Access to All

 

Disability is a significant barrier to accessing adequate water and sanitation. Depending on the type of disability, the individual may require more water (e.g. for washing hands regularly for people who walk with their hands), and more regular access to toilets, yet in practice they may not be able to achieve these. For instance, people using wheelchairs in rural Nepal (admittedly not very common due to the difficult terrain) usually cannot fit into toilets – either at home or in institutions such as schools. Tap stands usually have a ledge that may obstruct access by the mobility disabled.

 

As well as facing physical barriers, these groups are easily forgotten when planning meetings and public activities. Due to difficulties of accessing government buildings with stairs or walking several hours to the municipality or district headquarters, they cannot easily raise their concerns with the relevant authorities. Furthermore, for cultural reasons they are often stigmatised and sometimes hidden in houses.

 

Relatively small adjustments to water and sanitation services can ensure that the needs of people living with disabilities are not overlooked, improving the dignity, health, and overall quality of life of those already disadvantaged.Whether women, female-headed households, elderly, disabled people and people living with HIV/AIDS have access to safe and adequate WASH facilities is determined foremost by poverty, remoteness and caste/ethnicity of their community and household. However, lack of access to WASH facilities by these such individuals is further exacerbated due to their exclusion from the decision making process, meaning their concerns are not incorporated in the design and operation & maintenance systems.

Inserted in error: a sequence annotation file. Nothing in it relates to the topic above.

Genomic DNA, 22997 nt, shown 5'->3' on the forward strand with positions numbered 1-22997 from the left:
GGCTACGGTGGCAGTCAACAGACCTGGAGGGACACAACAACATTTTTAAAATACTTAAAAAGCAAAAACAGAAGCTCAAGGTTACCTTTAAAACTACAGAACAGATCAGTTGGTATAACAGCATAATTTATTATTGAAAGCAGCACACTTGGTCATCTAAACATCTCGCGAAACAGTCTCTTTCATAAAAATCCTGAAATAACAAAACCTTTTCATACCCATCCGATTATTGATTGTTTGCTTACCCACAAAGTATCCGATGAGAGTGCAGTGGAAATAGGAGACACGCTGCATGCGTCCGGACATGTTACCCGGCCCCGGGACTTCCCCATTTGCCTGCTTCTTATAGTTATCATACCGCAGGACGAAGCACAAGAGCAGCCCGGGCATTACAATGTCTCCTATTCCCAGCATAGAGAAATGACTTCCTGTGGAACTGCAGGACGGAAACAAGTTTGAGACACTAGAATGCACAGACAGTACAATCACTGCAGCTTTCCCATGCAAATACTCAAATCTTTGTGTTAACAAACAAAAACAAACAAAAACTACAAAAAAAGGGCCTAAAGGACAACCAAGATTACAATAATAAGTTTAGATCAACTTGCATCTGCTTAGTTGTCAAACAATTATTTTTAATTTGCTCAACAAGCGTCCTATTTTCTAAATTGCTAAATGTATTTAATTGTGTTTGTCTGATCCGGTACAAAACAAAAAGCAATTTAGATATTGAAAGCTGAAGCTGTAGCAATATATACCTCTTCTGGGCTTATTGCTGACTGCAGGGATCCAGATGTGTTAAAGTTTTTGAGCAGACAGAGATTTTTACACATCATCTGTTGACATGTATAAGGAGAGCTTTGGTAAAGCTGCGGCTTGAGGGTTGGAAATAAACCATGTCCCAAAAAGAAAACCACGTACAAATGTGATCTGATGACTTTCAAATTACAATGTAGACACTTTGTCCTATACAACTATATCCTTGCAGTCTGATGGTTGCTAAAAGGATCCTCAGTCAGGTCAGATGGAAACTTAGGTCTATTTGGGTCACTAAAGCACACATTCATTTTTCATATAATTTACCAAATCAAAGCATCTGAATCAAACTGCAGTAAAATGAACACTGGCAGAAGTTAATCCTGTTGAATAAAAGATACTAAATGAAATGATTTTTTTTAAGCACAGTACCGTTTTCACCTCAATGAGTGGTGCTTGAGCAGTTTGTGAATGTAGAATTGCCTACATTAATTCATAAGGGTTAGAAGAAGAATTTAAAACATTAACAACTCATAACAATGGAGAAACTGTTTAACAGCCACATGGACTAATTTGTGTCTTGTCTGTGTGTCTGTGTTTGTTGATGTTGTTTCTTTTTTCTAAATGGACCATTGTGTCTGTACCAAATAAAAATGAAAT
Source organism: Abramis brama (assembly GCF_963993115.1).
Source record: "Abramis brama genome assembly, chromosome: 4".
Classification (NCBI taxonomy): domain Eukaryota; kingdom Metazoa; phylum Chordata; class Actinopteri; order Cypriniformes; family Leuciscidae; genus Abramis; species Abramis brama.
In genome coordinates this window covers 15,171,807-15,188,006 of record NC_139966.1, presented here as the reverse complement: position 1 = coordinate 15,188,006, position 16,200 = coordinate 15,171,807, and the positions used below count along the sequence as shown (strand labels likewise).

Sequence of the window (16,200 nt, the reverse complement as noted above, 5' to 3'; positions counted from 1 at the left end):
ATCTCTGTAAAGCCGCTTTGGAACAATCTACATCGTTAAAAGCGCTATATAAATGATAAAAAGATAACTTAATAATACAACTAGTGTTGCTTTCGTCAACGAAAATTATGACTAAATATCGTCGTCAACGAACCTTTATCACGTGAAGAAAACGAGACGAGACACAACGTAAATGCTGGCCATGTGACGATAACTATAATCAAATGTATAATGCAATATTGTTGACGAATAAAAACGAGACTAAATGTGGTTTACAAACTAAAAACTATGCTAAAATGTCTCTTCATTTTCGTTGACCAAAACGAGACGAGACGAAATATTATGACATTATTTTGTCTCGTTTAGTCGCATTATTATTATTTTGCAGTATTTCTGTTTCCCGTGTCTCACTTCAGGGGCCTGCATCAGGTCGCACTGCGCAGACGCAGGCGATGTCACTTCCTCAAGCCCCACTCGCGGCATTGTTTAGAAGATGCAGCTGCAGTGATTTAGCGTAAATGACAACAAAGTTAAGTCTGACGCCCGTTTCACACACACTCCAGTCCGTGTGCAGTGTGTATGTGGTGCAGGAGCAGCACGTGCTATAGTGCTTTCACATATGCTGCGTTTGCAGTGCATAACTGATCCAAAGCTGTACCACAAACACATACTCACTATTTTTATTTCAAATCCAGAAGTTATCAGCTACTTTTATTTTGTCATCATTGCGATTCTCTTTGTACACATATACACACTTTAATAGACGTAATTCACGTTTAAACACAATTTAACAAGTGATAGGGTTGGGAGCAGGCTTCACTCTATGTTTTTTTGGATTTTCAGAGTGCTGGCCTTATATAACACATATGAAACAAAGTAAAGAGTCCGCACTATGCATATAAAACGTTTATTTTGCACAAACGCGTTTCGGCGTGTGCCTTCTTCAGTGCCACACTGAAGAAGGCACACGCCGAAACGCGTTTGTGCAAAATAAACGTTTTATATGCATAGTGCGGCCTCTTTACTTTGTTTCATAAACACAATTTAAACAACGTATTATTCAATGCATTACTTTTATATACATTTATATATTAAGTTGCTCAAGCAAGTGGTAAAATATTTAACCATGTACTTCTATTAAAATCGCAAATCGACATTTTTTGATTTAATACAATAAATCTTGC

Inappropriate designs might prevent people with disabilities and elderly people to access facilities, and prevent women from being effective in their traditional role of guarding water safety, therefore it is critical that designs incorporate principles of ‘appropriate technology’ and human-cantered design. Also, discriminatory social restrictions to facility use might be enforced on menstruating women, female-headed households, people living with HIV/AIDS, and Dalit households so RWSSP-WN programmes must ensure a holistic approach to issues relevant to each context.

RWSSP-WN II will:

 

  • Raise awareness and provide information to Ward and Municipality WASH Coordination Committees, Water Users and Sanitation Committees, women's tap groups and other stakeholders on options available, both in terms of technical designs and the location of water and sanitation infrastructure. Conducting participatory audits of accessibility is one practical tool in this regard.

  • Work with target organisations to sensitize individual households, and suggesting latrine designs that are accessible and child, gender and disabled-friendly. Ward and Municipality WASH Coordination Committees (W-WASH-CCs and M-WASH-CCs) shall then identify houses with elderly or disabled and give them suggestions of how to make their toilets more accessible (e.g. tie a rope on back of the door, fix hand rails, building a toilet stool, making structure bigger combined with bathroom having enough doorway space for wheelchair movement etc.).

  • Use modified designs for toilets in institutions such as schools to improve physical access.

  • Invite representatives of Disabled People’s Organisations to provide training and advice

  • Improve physical access to water supplies by designing tap stands with a higher and lower tap (‘child tap’).